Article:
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2007. anorexia. Facts. Highest mortality rate of mental illnesses Prevalence of 0.3% in young women Average of onset 15 yrs. Hallmarks of anorexia. Extreme overvaluation of shape and weight Physical capacity to tolerate extreme self imposed weight loss

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2007

anorexia


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Facts

  • Highest mortality rate of mental illnesses

  • Prevalence of 0.3% in young women

  • Average of onset 15 yrs


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Hallmarks of anorexia

  • Extreme overvaluation of shape and weight

  • Physical capacity to tolerate extreme self imposed weight loss

  • Use of over exercise and over activity to burn calories

  • Purging practices – self induced vomiting, misuse of laxatives, diuretics, slimming medication.

  • Body checking – mirror gazing


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ICD criteria for anorexia

  • Body weight 15% < expected BMI < 17.5

  • Weight loss self induced – avoid fattening foods + self induced vomiting, purging, over activity, use of appetite suppressants, diuretics

  • Body image distortion

  • Widespread endocrine disorder involving hypothalamic- pituitary-gonadal axis


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Endocrine disorder

  • Women

    • Amenorrhoea

  • Men

    • Loss of sexual interest or potency

  • Both

    • Growth hormone and cortisol may be raised

    • Abnormalities of insulin secretion

    • Changes in peripheral metabolism of thyroid hormones


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Causes

  • Genetic predisposition

  • Found in families with following traits

    • Obsessive

    • Perfectionist

    • Competitive

    • ? Autistic spectrum traits


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Causes

  • Precipitated as a coping mechanism against

    • Developmental challenges

    • Transitions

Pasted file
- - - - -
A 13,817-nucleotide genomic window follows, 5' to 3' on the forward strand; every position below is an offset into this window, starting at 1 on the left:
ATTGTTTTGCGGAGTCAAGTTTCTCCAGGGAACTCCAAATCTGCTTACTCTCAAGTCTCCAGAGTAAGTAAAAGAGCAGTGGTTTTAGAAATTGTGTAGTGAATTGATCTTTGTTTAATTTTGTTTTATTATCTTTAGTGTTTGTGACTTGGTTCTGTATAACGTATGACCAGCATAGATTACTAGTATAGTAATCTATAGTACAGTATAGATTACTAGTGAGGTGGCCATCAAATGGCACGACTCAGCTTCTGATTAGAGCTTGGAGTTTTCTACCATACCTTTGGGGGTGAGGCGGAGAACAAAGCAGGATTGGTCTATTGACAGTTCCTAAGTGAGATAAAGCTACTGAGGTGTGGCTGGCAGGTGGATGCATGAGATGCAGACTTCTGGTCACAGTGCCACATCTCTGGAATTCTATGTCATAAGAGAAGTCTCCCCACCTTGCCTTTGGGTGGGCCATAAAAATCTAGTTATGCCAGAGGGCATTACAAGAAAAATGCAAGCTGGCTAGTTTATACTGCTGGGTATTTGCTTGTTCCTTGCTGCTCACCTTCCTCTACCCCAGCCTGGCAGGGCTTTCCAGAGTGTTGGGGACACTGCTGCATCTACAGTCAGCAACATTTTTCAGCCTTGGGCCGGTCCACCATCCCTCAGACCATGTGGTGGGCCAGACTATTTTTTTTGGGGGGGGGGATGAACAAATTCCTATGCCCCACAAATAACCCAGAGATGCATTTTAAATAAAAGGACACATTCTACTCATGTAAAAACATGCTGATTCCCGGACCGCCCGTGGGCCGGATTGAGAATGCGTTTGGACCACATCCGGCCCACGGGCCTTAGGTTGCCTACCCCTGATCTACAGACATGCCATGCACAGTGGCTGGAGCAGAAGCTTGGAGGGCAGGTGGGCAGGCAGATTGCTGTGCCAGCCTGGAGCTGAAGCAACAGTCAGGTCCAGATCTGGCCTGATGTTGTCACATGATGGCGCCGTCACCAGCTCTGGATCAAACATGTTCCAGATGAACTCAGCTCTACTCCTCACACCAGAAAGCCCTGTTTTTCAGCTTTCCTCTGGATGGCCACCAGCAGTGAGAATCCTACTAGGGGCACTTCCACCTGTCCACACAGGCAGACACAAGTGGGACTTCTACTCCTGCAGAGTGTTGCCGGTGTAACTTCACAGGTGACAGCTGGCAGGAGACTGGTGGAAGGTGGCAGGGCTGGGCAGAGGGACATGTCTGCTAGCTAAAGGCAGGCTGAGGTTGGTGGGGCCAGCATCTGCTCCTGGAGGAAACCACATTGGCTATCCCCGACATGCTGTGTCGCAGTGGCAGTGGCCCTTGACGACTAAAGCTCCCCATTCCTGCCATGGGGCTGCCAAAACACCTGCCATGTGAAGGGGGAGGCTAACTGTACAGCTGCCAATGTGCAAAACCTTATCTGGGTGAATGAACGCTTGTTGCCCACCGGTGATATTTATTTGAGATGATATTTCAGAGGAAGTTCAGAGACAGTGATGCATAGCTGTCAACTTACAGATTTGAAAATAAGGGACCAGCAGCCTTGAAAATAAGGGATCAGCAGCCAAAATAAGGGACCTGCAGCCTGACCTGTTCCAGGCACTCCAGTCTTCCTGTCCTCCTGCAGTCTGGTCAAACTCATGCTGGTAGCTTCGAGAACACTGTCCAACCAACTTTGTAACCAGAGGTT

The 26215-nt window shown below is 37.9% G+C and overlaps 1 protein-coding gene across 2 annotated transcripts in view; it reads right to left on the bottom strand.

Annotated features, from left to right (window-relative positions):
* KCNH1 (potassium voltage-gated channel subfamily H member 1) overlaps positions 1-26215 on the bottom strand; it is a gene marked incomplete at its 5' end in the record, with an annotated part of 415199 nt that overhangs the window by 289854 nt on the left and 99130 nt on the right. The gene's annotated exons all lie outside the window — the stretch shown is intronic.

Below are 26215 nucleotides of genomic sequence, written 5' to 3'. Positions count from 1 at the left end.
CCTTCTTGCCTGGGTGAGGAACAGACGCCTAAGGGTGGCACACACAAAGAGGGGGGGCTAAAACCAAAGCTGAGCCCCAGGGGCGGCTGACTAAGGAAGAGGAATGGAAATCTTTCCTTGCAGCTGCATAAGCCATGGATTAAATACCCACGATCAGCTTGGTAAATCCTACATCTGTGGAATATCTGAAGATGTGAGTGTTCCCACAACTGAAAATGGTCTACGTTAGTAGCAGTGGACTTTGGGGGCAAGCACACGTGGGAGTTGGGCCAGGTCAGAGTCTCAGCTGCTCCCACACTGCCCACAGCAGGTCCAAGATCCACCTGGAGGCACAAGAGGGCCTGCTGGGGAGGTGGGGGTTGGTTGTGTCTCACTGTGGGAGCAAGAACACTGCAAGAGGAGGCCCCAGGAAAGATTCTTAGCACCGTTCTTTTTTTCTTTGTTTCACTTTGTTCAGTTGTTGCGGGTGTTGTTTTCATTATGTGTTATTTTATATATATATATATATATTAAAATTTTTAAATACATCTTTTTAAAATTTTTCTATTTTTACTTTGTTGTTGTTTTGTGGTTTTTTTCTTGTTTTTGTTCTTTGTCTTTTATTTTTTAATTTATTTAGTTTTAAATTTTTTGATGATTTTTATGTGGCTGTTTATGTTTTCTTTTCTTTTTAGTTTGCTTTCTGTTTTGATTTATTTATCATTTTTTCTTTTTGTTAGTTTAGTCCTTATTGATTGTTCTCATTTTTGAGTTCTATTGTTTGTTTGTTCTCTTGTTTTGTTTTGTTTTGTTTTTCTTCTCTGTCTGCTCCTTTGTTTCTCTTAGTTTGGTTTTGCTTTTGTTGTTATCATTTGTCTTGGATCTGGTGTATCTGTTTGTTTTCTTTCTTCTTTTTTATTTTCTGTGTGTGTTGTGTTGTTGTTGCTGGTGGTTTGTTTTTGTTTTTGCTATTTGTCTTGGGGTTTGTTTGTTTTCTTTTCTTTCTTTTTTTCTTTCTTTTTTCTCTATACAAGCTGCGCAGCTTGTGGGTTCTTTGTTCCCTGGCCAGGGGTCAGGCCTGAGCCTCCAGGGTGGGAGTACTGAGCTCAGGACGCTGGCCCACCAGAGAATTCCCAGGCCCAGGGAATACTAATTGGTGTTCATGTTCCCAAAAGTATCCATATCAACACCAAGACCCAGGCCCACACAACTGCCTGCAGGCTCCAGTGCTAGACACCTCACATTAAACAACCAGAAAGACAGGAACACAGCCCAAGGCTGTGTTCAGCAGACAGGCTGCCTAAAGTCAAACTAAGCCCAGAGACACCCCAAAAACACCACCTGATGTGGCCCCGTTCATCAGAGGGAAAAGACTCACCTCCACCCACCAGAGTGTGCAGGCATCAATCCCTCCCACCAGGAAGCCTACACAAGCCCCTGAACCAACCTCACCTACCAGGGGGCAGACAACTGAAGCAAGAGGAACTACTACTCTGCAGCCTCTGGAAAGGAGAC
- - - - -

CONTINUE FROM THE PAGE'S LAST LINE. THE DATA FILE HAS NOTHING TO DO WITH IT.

• Family conflict

    • Academic pressures

    • Onset of puberty and adolescence

    • Sexual abuse

  • Also found in well functioning families


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Diagnosis

  • Often suspected by friends, family school

  • Special investigations not needed

  • Basic investigations

    • Blood tests ecg weighing provide opportunity for patient to return to discuss results and probe for psychological problems


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Physical; risk assessment

  • There is no safe cut off weight or BMI

  • Death unusual where low weight maitained purely by starvation

  • Death more likely if weight fluctuates grreately rather than being stable even if BMI < 12

  • Risk increased in patients that misuse substances or purge frequently


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Management

  • Takes 5-6 years from diagnosis to recovery

  • Up to 30% do not recover

  • Hospital admission correlated with poor outcome

  • Patients admitted voluntarily do better than those on compulsory admission

  • Brief hospital admission at times of crises associated with lower mortality


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ManagementTemporary acceptance of low weigth

  • Acceptance of low weight as long as it is stable and regularly monitored

  • Patients/family take responsibility for re feeding

  • Psychotherapeutic interventions

  • Separate dietetic advice

  • Weight gain is slow but avoids iatrogenic risks


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ManagmentEarly refeeding in hospital

  • Early refeeding in hospital

  • Exposes patient to iatrogenic complications such as infections

  • Exposed to pro anorexia culture form other patients

  • Weight maintenance not as good as home treatment


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Psychotherapy

  • Short term structured treatments such as CBT do not work

  • Long term wide ranging complex treatments such using psychodynamic understanding, systemic principles, and techniques borrowed from motivational enhancement therapy and dialectical behavioural therapy


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Management

  • Therapy involving whole family is superior

  • Sessions involving family and patient together give better family psychological adjustment

  • Weight gain greater when family seen separately from patient

  • Dynamically informed therapies both family and individual produce the best results


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Summary

  • Anorexia has highest mortality of all psychiatric disorders

  • Positive diagnosis of psychologically driven weight loss

  • Short term treatments (CBT) don’t help

  • Focussed family work effective in adolescents

  • No drugs are effective


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